Dying Light Brings New Life to the Zombie Genre
An emphasis on free-running makes Techland’s new game stand out.
How do you stand out in what’s quickly becoming the most populated subgenre in games? Well, Polish developer Techland, known for Call of Juarez and Dead Island, feels that its new entry into the “try not to get killed by zombies” field is inspired by enough beloved works while delivering an equally impressive suite of original ideas to make people pay attention.
Coming in 2014 to both current and next-gen consoles, Dying Light feels like a zombie action game through the lens of DICE’s parkour classic Mirror’s Edge. The pessimist in me assumes that we’ll never see another Mirror’s Edge game from EA, so the prospect of another developer building upon the concept of first-person free-running is certainly exciting. Much like the 2008 cult hit, the initial moments of the Dying Light demo I saw placed an emphasis on building momentum, finding open paths throughout the environment, and trying to reach your destination in as efficient a manner as possible.http://www.ign.com/videos/2013/05/23/warner-bros-announces-dying-light
But while Mirror’s Edge encouraged the player to avoid combat at all times, Dying Light empowers you to fight back with the tools to dispatch foes when need be. Through a crafting system that’s currently under wraps, the player was able to attach a battery to a machete and create a blade that electrocuted any unfortunate undead that found itself near the sharp edge. The combat certainly looked polished, but the real reason this game stood out was because of the free-running.
Techland was coy in revealing specific narrative details, but the architecture and general layout of the world has a decidedly South American feel to it. Dense urban sprawl, miles of angular favelas, and a smattering of tropical foliage gave off a very Rio de Janeiro vibe, which is absolutely perfect for the free-running mechanic. The world is absolutely rife with improvisational routes and paths.
I want to go to there.
We do know that Dying Light will feature multiple protagonists, with at least one of them being infected by the virus that started the zombie outbreak. Couple this with confirmed co-op play and what devs at Techland describe as, “incredibly difficult decisions that the player will have to make,” and you can get a good feel for what sort of a story Dying Light is trying to tell.
Intriguing events liberally peppered the demo, and provided some great moments of world-building. The hero heard the cries of a little girl when he passed a building, and the player could choose whether to investigate the noise or simply press on to their primary objectives. Shortly after, he came across a cache of supplies that was being raided by a group of armed soldiers. You’re given the option to give up the spoils and avoid conflict, or fight for the precious resources. But while these moments were great, they felt incredibly scripted and prescribed. Techland promises that Dying Light will be full of dynamic events, but it was hard to gauge that claim during this early look.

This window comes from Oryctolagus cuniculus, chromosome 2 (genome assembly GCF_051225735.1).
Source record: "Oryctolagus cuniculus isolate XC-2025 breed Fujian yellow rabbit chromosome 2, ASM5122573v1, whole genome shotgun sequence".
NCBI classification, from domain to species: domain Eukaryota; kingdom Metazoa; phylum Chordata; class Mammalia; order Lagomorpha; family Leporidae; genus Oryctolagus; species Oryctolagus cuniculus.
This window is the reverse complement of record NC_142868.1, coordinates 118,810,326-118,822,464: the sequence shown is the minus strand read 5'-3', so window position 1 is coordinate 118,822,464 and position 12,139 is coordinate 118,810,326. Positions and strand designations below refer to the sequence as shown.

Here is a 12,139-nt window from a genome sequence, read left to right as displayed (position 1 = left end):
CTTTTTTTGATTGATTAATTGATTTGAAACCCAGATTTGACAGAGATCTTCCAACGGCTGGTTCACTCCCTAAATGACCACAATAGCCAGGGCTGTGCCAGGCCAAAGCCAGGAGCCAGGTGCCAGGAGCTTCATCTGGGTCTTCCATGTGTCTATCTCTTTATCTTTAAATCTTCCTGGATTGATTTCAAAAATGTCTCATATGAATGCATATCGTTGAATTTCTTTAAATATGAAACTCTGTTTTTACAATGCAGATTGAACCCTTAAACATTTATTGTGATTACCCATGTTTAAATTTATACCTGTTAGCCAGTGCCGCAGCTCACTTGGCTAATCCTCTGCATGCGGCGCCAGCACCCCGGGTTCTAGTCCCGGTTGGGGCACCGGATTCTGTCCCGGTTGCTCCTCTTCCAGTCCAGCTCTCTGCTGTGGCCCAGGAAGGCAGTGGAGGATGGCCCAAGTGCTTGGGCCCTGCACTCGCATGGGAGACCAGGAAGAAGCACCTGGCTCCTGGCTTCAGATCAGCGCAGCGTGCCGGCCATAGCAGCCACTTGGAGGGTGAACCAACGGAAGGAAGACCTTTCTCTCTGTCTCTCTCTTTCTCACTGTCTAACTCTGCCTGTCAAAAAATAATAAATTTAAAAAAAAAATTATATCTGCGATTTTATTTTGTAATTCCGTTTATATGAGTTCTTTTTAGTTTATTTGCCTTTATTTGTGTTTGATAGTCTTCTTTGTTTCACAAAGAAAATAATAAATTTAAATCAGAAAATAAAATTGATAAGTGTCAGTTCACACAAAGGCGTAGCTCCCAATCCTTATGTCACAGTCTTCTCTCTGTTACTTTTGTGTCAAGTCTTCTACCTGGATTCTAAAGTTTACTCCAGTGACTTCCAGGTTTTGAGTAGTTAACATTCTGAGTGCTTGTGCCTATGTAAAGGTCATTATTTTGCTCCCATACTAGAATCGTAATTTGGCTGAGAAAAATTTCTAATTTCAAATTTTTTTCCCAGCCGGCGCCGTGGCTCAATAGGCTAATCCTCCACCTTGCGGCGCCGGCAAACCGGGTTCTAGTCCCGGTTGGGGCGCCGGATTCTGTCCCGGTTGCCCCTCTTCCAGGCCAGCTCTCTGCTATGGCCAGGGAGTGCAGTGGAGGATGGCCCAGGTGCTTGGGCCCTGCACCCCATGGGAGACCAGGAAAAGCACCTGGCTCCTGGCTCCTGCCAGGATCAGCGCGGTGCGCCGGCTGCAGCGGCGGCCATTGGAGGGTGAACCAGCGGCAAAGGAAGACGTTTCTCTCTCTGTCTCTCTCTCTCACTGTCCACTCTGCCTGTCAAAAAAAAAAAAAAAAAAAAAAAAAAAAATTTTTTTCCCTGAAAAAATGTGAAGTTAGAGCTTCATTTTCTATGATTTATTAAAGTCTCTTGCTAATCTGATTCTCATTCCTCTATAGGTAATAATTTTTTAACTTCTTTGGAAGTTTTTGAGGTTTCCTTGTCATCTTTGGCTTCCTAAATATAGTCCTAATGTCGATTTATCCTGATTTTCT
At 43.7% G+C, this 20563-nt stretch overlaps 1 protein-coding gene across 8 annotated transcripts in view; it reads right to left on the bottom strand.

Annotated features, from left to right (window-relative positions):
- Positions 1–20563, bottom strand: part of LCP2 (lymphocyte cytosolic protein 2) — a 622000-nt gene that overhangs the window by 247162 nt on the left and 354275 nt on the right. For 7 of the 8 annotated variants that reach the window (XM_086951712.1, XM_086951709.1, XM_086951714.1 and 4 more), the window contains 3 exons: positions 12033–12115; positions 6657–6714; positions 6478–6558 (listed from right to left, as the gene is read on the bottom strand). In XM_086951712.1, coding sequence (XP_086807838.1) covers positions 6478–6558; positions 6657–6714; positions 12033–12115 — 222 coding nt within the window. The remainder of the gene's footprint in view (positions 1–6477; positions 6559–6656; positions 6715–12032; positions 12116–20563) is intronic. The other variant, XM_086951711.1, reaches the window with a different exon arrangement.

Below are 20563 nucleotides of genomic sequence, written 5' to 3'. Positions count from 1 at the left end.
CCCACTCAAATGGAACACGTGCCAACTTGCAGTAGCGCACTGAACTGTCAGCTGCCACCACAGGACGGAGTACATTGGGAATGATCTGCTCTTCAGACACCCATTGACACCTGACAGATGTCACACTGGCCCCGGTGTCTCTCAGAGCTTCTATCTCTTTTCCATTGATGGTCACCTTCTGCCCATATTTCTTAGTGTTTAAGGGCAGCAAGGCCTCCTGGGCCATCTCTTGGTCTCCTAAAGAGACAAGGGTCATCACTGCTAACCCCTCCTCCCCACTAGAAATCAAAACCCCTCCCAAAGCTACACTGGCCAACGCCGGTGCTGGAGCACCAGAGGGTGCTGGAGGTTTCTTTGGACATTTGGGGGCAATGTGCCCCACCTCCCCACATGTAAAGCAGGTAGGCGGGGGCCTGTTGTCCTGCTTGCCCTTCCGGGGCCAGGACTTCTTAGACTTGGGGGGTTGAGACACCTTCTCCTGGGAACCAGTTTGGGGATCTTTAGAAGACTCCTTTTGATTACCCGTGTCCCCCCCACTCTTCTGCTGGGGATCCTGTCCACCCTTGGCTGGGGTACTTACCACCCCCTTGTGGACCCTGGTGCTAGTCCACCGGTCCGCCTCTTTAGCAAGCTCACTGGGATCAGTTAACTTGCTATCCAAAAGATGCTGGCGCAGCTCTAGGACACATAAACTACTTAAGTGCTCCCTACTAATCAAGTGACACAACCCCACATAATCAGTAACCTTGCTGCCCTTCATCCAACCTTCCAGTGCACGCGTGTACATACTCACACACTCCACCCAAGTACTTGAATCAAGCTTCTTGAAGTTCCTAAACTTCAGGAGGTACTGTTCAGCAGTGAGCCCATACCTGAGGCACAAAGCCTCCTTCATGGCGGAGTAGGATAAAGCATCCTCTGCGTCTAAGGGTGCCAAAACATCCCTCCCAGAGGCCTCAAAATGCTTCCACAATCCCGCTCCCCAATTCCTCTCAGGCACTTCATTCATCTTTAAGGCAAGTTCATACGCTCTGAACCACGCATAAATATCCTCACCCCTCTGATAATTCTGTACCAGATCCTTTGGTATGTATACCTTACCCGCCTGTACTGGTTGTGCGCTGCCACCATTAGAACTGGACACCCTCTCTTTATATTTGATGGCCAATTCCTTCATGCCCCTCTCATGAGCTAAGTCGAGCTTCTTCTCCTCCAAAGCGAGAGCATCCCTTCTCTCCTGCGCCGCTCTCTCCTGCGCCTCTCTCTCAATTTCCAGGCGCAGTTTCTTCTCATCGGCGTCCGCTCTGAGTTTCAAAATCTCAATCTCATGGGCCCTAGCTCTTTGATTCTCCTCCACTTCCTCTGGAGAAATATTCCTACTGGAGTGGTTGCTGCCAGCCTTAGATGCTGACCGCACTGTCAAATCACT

Blinded by the light.
While all of these events took place while the tropical sun was blazing overhead, Dying Light lives up to its name by incorporating a day/night cycle that decidedly changes the way you have to play the game. As Techland put it, “You scavenge throughout the day so that you can survive the night.” When the sun goes down, the typical zombies that roam the streets become the least of your worries. Suddenly, a new type of hunter appears that’s much faster and more lethal than the undead.
These creatures, which look like hulking bipeds with mandibles, have heightened senses, meaning that you’ll want to quietly navigate the city during the night. The demo ended with our hero getting spotted by one of these super-beasts, and having to scramble through the labyrinthine alleyways in a desperate attempt to escape the seasoned hunter. It was a thrilling, energetic sequence that highlighted why Mirror’s Edge provided such a unique gaming experience. Here’s to hoping that Dying Light concentrates on flight over fight.